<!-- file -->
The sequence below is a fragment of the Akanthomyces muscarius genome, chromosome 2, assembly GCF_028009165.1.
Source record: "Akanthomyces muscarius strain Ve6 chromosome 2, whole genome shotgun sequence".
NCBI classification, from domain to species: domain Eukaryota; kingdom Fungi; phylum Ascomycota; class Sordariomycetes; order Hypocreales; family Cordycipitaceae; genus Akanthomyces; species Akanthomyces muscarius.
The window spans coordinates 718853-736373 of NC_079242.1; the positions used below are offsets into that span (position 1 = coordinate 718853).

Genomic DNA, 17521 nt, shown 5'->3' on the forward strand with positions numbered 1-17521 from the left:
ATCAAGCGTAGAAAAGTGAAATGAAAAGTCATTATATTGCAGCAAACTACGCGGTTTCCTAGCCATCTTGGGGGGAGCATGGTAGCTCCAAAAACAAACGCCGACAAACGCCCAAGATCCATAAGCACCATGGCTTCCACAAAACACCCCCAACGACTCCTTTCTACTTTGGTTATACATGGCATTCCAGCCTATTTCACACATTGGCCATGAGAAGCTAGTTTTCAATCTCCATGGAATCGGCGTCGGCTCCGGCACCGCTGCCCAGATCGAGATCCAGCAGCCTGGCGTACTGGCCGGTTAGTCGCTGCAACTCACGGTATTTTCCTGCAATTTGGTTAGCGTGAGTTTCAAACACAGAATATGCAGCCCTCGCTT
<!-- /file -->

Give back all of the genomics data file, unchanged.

The sequence below is a fragment of the Akanthomyces muscarius genome, chromosome 2, assembly GCF_028009165.1.
Source record: "Akanthomyces muscarius strain Ve6 chromosome 2, whole genome shotgun sequence".
NCBI classification, from domain to species: domain Eukaryota; kingdom Fungi; phylum Ascomycota; class Sordariomycetes; order Hypocreales; family Cordycipitaceae; genus Akanthomyces; species Akanthomyces muscarius.
The window spans coordinates 718853-736373 of NC_079242.1; the positions used below are offsets into that span (position 1 = coordinate 718853).

Genomic DNA, 17521 nt, shown 5'->3' on the forward strand with positions numbered 1-17521 from the left:
ATCAAGCGTAGAAAAGTGAAATGAAAAGTCATTATATTGCAGCAAACTACGCGGTTTCCTAGCCATCTTGGGGGGAGCATGGTAGCTCCAAAAACAAACGCCGACAAACGCCCAAGATCCATAAGCACCATGGCTTCCACAAAACACCCCCAACGACTCCTTTCTACTTTGGTTATACATGGCATTCCAGCCTATTTCACACATTGGCCATGAGAAGCTAGTTTTCAATCTCCATGGAATCGGCGTCGGCTCCGGCACCGCTGCCCAGATCGAGATCCAGCAGCCTGGCGTACTGGCCGGTTAGTCGCTGCAACTCACGGTATTTTCCTGCAATTTGGTTAGCGTGAGTTTCAAACACAGAATATGCAGCCCTCGCTT